Alternatively, the electrical coupling device may be embodied in the form of a clip 52. The clip 52 is comprised of two prongs hingedly coupled at a coupling point 54 such that the clip 52 includes an attachment end 56 and a non-attachment end 58. A stimulation electrode 60 is disposed on the attachment end 56 and communicates with electric cable 50 extending from the non-attachment end 56 to the handle 34. In a “closed” position the prong ends at the attachment end 56 touch. Depressing the prongs at the non-attachment end 58 in a direction towards each other causes a gap to form between the prong ends at the attachment end 56. Positioning the “opened” attachment end 56 over a desired surgical instrument and releasing the force on the non-attachment end 58 causes the attachment end 56 to pinch tight on the surgical instrument and thereby allow the electrical stimulus to pass from the screw test handle 34, through the stimulation electrode 60, to the surgical instrument.
Upon pressing the button on the stimulation handpiece 34, the software will execute an algorithm (discussed below) that results in all channel tabs 132 being color-coded to indicate the detection status of the corresponding nerve. The algorithm preferably determines the depolarization (stimulation threshold current, Ithresh) current for all 8 EMG channels. The channel with the “worst” (lowest Ithresh) level will be highlighted (enlarged) and that myotome name will be displayed 102, as well as graphically depicted on the spine diagram 100 and the numerical stimulation result (Ithresh) 120 for that channel is displayed, as illustrated in
The surgeon-directed surgical system 10 may provide safe and reproducible access to a surgical target site by detecting the existence of (and optionally the distance) neural structures before, during, and after the establishment of an operative corridor through (or near) any of a variety of tissues having such neural structures which, if contacted or impinged, may otherwise result in neural impairment for the patient. The surgical system 10 does so, preferably after an acceptable NMP test has been completed, by electrically stimulating nerves via one or more stimulation electrodes at the distal end of the surgical access components 62-66 while monitoring the EMG responses of the muscle groups innervated by the nerves. In a preferred embodiment the access components are coupled to the surgical system 10 using electrical coupling device 42 or 52 in the same manner described above. Alternatively, a stimulator driver 68 is provided to electrically couple the surgical access components 62-66 to the patient module 14 (via accessory cable 30). The stimulator driver 68 preferably includes one or more buttons for selectively activating the stimulation current and/or directing it to a particular surgical access component.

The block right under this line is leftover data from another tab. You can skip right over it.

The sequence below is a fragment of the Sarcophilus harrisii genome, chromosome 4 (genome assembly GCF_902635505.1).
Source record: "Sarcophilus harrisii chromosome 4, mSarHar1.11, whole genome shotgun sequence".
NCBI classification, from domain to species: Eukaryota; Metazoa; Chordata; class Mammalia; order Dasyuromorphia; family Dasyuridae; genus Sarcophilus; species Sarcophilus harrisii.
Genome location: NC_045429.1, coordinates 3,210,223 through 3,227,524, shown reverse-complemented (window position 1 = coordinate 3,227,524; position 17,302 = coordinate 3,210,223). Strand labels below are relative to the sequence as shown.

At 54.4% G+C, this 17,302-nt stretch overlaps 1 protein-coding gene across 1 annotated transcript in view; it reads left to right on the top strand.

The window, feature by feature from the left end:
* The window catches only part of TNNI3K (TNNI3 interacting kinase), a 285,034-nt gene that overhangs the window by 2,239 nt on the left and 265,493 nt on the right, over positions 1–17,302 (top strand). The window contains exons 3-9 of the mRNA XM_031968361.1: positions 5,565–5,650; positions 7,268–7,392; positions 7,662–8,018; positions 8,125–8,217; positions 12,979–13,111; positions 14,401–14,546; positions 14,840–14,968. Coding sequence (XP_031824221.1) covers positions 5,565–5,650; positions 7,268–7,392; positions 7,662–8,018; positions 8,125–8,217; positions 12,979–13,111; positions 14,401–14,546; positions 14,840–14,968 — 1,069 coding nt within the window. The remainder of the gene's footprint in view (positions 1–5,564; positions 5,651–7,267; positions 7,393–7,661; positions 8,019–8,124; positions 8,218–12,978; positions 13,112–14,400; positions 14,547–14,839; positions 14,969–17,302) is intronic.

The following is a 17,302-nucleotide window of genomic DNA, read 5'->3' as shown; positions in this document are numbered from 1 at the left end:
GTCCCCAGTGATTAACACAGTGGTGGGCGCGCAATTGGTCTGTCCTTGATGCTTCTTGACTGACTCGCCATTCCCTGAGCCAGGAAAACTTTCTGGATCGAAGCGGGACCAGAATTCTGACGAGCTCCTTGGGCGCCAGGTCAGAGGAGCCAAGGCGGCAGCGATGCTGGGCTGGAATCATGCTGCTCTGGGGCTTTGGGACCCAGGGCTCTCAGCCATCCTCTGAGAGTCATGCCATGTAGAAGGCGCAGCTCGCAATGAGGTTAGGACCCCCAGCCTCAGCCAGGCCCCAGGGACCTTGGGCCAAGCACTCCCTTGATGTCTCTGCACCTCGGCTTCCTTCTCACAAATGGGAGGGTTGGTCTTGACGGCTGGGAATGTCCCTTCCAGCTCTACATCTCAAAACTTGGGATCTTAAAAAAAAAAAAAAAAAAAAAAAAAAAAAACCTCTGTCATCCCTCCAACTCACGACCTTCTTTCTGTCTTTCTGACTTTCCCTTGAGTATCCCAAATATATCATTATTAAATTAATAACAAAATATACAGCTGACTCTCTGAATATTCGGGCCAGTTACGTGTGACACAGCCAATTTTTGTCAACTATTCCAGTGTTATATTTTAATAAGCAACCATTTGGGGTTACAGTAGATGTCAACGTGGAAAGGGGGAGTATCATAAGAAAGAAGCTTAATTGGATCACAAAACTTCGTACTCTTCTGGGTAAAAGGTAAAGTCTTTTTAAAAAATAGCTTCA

The surgical access components 62-66 (
Additional and/or alternative surgical access components such as, by way of example only, a tissue retraction assembly 70 (
The surgical system 10 accomplishes neural pathology monitoring, preferably after conducting a neuromuscular pathway test, by electrically stimulating a retracted nerve root via one or more stimulation electrodes at the distal end of the nerve root retractor 76 while monitoring the EMG responses of the muscle group innervated by the particular nerve. The EMG responses provide a quantitative measure of the nerve depolarization caused by the electrical stimulus. Analysis of the EMG responses may then be used to assess the degree to which retraction of a nerve or neural structure affects the nerve function over time, as will be described with greater particularity below. One advantage of such monitoring, by way of example only, is that the conduction of the nerve may be monitored during the procedure to determine whether the neurophysiology and/or function of the nerve changes (for the better or worse) as the result of the particular surgical procedure. For example, it may be observed that the nerve conduction increases as the result of the operation, indicating that the previously inhibited nerve has been positively affected by the operation. The nerve root retractor 76 (
In a preferred embodiment, nerve pathology is monitored via the Nerve Retractor function specifically by determining a baseline stimulation threshold with direct contact between the nerve retractor 76 and the nerve but prior to retraction. Subsequently, additional stimulation thresholds are determined during retraction and they are compared to the baseline threshold. Significant changes in the stimulation threshold may indicate potential trauma to the nerve caused by the retraction. The information regarding nerve pathology is conveyed to the surgeon via the nerve retractor screen display, shown by way of example only in
The nerve testing functions mentioned above (screw test, nerve proximity, nerve pathology) are based on assessing the evoked response of the various muscles myotomes monitored by the surgical system 10, preferably via the EMG electrodes 18. This is best shown in
A basic premise behind the neurophysiology employed for nerve testing in the present invention is that each nerve has a characteristic threshold current level (IThresh) at which it will depolarize. Below this threshold, current stimulation will not evoke a significant EMG response (Vpp). Consequently, it is this premise that makes NMP testing a valuable step in nerve testing because Ithresh may be significantly altered in the presence of high levels of NMB. Once the stimulation threshold (IThresh) is reached, the evoked response is reproducible and increases with increasing stimulation until saturation is reached as shown in